How to combat Air Pollution [Infographic]

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How to combat Air Pollution [Infographic] | ecogreenlove
Infographic by CustomMade

Air pollution has a variety of contributors from stationary sources, like factories and power plants, to natural sources, like forest fires and dust storms. Air pollution has been shown to have a direct link with health. Those living in areas with high levels of air pollutants have a 20% higher risk of death from lung cancer. It can also cause respiratory inflammation, asthma, and ear infections.

The good news is, air quality in the U.S. is improving, however there’s still a good amount of progress to be made. You and your family can help decrease air pollution by making simple changes in your home. From replacing a wood stove with an EPA-certified model to turning off the lights when you leave a room—you can have an impact on the quality of the air.

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Cost-Efficient Ways to make your Home more Eco-Friendly [Infographic]

Originally Published on Huffington Post

Let’s face it: Reducing your home’s negative impact on the planet will likely require a huge amount of work.

But solar panels and temperature-regulating walls aren’t the only ways to help your household adopt more eco-friendly practices. There are a ton of easy — and fun — ways to conserve energy.

Luckily for us, UK-based magazine Good To Be Home has some clever ideas on other ways to do it.

Ozone Action Day


On 19 December 1994, the United Nations General AssemblyUN General Assemblyproclaimed 16 September the International Day for the Preservation of the Ozone Layer, commemorating the date, in 1987, on which the Montreal Protocol on Substances that Deplete the Ozone Layer was signed.

States are invited to devote the Day each year to promote, at the national level, activities in accordance with the objectives of the Montreal Protocol and its amendments.

The links on the right hand column goes to previous year’s celebrations which provides information and materials that can be used to celebrate “Ozone Day” in your country, organisation or school.

United Nations Environment Programme (Ozone Day)

Ozone Action Days



We hear a lot about depletion of the ozone layer in the stratosphere. This kind of ozone protects us from harmful ultraviolet radiation. Stratospheric ozone is good, but ground-level ozone is harmful. When people think of ground-level ozone, they usually picture a thick layer of smog over Los Angeles. They don’t usually think of a Midwest summer day–hazy blue sky, sunny, and hot.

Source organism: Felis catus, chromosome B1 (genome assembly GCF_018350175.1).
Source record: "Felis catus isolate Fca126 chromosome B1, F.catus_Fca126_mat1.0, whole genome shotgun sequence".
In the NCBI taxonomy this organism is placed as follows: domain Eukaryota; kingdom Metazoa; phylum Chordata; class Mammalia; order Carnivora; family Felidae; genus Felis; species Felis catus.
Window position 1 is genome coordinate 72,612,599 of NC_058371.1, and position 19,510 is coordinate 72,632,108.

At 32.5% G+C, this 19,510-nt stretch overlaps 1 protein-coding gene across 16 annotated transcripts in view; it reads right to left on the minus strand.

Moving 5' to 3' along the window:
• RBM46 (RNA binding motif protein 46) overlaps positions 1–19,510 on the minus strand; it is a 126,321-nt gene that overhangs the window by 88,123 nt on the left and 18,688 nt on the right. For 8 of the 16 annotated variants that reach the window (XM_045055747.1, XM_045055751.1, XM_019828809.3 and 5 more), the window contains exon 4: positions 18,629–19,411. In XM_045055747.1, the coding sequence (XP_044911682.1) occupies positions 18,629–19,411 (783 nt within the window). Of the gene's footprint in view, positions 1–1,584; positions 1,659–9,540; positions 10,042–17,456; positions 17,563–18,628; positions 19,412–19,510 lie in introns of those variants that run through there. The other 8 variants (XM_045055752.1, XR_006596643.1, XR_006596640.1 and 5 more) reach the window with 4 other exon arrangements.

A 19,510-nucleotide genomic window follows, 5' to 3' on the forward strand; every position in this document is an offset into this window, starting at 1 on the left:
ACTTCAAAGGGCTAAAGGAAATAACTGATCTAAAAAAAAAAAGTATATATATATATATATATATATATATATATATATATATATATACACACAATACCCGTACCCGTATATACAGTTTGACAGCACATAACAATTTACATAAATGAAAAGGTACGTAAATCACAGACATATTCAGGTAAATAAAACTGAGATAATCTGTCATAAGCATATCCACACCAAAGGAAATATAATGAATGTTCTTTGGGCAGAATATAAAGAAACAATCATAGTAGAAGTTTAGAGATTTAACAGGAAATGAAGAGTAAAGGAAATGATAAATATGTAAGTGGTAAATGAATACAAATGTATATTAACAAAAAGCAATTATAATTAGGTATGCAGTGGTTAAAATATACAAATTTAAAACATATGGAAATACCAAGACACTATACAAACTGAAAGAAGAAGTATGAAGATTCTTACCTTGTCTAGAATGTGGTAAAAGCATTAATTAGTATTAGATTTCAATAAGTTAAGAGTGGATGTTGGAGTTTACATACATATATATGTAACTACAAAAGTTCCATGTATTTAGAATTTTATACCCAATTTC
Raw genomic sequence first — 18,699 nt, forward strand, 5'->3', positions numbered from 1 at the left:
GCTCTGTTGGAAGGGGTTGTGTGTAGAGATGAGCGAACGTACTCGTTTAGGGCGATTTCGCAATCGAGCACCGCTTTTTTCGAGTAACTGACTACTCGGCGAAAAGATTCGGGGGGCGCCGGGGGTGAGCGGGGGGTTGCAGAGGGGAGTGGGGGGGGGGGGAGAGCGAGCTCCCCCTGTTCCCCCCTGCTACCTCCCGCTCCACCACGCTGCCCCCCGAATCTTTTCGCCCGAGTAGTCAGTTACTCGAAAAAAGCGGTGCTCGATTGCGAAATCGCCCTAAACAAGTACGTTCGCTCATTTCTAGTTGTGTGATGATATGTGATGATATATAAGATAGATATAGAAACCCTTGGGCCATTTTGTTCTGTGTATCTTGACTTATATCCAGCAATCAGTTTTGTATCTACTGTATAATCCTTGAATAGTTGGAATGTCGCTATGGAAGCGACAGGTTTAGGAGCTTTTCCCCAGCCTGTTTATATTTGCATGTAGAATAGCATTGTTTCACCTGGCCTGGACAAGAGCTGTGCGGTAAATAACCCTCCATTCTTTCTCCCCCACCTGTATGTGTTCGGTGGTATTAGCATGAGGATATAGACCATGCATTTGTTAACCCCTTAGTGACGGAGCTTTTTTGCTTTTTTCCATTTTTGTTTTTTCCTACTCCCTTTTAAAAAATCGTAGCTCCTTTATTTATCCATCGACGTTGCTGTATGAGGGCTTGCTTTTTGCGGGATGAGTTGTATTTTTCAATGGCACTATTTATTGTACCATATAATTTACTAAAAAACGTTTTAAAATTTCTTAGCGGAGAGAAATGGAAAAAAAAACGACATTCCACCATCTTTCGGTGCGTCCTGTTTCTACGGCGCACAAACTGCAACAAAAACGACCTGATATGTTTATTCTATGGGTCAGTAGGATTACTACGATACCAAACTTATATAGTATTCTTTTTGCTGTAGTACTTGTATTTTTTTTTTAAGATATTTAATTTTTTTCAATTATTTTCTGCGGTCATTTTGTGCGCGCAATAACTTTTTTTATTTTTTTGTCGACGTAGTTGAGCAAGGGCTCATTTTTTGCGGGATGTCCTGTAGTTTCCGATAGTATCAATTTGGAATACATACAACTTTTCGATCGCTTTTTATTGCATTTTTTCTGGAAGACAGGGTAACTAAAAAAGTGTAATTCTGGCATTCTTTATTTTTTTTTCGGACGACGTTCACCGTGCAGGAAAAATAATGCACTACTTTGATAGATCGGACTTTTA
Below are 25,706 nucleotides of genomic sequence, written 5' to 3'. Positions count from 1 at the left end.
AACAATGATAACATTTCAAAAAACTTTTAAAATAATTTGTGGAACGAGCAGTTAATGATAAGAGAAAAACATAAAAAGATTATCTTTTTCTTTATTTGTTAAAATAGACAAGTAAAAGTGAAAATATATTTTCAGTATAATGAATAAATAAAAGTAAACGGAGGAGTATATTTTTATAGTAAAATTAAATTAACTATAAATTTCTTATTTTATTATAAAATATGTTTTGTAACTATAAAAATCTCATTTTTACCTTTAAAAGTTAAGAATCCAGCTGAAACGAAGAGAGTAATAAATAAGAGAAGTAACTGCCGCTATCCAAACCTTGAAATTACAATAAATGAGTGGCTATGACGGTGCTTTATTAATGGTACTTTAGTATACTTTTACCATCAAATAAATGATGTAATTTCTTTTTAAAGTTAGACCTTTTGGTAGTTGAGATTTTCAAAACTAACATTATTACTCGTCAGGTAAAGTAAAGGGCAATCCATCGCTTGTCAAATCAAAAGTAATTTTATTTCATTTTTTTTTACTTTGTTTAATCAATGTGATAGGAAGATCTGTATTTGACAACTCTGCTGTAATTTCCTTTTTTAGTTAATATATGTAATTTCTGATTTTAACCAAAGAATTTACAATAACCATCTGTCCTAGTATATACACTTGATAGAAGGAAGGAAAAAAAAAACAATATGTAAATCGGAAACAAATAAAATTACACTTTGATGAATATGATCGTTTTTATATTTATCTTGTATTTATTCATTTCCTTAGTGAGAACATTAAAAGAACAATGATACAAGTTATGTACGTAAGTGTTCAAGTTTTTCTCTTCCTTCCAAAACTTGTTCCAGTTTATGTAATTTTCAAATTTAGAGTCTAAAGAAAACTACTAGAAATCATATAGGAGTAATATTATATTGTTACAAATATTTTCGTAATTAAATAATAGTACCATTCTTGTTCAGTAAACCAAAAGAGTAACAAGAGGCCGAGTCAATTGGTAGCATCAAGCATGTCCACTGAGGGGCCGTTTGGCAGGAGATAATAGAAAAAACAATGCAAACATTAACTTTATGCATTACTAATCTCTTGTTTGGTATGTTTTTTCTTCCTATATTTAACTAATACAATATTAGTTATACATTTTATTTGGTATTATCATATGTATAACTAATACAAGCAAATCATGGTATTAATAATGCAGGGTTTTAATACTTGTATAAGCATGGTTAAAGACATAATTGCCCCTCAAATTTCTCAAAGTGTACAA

But people who live in the Southeast are also affected by ozone. It affects outlying suburbs and rural areas as well as the big cities.

Ozone Action Days will be called when weather forecasters predict days that are conducive to ozone formation. An area’s industries and individual residents will be asked to voluntarily reduce emissions that cause ozone pollution.

Although ozone cannot be seen or tasted it can irritate lungs and make breathing difficult. The urban haze that we call smog contains pollutants that react to form ozone.

Most of the pollutants that form ozone come from cars. Large factories account for another portion of the emissions. Small businesses such as printing plants, service stations, and auto body shops, and people using lawnmowers, paints, and cleaning solvents account for another portion of the emissions.

Ozone pollution is of particular concern to people with asthma and other respiratory problems, because when it is breathed into the lungs ozone reacts with lung tissue. It can harm breathing passages, making it more difficult for the lungs to work. It also can cause eye and throat irritation and cause a greater susceptibility to infection.


  • There is an association between ozone levels in the outdoor air and increased hospital admissions for respiratory causes, such as asthma.
  • Ozone air pollution has been associated with as much as ten percent (10%) to twenty percent (20%) of all summertime respiratory hospital visits and admissions.
  • Children with respiratory problems are at greatest risk because of greater exposure to the outdoors during the summer months.

What can I do to protect myself and my children from ozone pollution?

State agencies will use television and radio to notify citizens of ozone alerts. On days when your State or local air pollution control agency calls an Ozone Action Day:

  • Asthmatics and other sensitive individuals should not exercise and should stay indoors in an air conditioned or well ventilated area.
  • If you experience symptoms such as tightness in the chest, coughing, or wheezing, see your doctor immediately.

10 Things You Can Do to Reduce Ozone Formation

  1. Instead of driving, share a ride, walk or bike.
  2. Take public transportation.
  3. If you must drive, avoid excessive idling and jackrabbit starts.
  4. Don’t refuel your car, or only do so after 7 p.m.
  5. Avoid using outboard motors, off-road vehicles, or other gasoline powered recreational vehicles.
  6. Defer mowing your lawn until late evening or the next day. Also avoid using gasoline-powered garden equipment.
  7. Postpone chores that use oil-based paints, solvents, or varnishes that produce fumes.
  8. If you are barbecuing, use an electric starter instead of charcoal lighter fluid.
  9. Limit or postpone your household chores that will involve the use of consumer products.
  10. Conserve energy in your home to reduce energy needs.

Take these steps on Ozone Action Days and together we can reduce air pollution

USA Environmental Protection (Air Quality)